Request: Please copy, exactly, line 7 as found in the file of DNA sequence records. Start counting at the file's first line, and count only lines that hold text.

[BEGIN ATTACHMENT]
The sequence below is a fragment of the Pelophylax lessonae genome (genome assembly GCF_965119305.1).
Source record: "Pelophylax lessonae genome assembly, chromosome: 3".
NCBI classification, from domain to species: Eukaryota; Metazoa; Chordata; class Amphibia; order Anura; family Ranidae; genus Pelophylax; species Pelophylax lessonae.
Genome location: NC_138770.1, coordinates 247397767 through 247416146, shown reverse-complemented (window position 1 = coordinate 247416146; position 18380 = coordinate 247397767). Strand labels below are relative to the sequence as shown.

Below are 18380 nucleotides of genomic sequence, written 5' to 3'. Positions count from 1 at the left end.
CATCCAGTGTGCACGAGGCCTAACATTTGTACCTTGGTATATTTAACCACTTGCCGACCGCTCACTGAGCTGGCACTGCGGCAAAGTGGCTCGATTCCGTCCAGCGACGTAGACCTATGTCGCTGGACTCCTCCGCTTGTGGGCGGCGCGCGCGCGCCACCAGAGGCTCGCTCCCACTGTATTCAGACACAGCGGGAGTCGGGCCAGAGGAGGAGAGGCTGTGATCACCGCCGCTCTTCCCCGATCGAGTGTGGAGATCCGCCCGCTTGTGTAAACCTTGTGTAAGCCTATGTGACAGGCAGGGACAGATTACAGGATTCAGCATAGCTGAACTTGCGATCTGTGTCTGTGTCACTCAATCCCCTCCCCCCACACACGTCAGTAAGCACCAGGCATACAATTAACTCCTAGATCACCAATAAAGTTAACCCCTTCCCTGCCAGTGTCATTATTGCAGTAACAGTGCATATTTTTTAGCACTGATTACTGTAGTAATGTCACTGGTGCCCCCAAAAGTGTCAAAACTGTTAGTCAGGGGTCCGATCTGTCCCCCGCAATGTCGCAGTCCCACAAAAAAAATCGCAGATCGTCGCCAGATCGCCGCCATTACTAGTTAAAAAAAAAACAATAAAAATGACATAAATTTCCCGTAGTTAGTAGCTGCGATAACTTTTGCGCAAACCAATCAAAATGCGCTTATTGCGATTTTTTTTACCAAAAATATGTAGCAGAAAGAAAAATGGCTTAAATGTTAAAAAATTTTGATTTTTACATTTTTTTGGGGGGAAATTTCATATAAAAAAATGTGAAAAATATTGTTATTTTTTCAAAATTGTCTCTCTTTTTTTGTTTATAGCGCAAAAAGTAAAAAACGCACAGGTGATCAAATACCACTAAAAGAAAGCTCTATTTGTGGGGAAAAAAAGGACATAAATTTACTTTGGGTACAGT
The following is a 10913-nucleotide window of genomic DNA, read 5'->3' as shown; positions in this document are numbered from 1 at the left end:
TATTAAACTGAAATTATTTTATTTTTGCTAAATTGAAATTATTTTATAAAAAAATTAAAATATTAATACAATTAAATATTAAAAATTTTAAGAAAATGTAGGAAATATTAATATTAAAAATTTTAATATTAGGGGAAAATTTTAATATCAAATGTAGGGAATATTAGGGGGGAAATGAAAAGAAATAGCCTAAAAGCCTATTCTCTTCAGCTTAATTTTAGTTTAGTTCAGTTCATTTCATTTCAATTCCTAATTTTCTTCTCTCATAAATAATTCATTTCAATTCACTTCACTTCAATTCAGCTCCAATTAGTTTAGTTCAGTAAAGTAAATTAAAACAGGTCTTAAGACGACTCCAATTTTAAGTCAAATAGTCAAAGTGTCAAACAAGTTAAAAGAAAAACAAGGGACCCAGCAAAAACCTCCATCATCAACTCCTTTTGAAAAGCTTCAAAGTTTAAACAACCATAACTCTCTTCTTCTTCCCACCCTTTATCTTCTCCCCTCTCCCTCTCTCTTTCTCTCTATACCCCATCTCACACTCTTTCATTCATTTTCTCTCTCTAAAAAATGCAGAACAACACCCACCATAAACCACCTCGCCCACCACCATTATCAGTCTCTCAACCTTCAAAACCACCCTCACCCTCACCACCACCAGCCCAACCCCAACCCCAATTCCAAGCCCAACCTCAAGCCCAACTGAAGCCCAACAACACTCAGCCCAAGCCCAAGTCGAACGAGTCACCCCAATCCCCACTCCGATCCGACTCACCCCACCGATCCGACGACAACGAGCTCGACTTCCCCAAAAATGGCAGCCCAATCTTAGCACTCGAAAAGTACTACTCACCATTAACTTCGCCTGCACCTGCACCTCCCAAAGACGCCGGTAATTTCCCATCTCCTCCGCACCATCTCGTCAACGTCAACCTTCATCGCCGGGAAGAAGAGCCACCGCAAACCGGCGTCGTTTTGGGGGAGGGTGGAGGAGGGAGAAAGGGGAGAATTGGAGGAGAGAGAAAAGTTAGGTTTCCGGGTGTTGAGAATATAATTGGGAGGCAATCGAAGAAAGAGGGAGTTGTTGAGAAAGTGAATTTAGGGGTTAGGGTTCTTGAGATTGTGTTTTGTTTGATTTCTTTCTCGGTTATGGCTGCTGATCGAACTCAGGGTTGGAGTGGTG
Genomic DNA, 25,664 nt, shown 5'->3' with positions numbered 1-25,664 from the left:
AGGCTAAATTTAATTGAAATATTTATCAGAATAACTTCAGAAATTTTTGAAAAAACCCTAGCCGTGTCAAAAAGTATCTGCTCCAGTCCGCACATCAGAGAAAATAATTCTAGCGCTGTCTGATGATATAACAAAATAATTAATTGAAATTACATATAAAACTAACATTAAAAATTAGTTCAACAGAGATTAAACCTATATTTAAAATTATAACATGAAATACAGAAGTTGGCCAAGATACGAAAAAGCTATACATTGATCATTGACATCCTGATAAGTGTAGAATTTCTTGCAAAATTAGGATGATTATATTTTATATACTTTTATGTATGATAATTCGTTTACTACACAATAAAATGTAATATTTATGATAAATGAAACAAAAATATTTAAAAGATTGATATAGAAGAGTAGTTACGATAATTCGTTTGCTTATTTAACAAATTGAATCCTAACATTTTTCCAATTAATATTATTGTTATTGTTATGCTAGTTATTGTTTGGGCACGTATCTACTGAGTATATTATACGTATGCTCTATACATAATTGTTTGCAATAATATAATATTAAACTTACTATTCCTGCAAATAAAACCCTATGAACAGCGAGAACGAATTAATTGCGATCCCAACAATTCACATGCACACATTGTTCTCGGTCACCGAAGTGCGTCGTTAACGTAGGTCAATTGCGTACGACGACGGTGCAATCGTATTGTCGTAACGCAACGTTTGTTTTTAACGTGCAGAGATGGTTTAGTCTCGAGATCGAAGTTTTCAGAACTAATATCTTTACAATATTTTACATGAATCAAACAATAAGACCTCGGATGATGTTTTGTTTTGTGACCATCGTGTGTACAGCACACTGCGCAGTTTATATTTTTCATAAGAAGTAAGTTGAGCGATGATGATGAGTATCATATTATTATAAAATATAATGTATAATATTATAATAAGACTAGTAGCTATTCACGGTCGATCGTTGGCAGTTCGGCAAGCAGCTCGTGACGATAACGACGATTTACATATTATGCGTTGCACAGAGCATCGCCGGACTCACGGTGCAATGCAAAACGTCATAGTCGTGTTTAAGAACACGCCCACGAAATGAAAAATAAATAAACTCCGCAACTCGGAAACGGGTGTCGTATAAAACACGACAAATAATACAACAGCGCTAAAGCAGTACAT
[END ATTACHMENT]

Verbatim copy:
The following is a 10913-nucleotide window of genomic DNA, read 5'->3' as shown; positions in this document are numbered from 1 at the left end: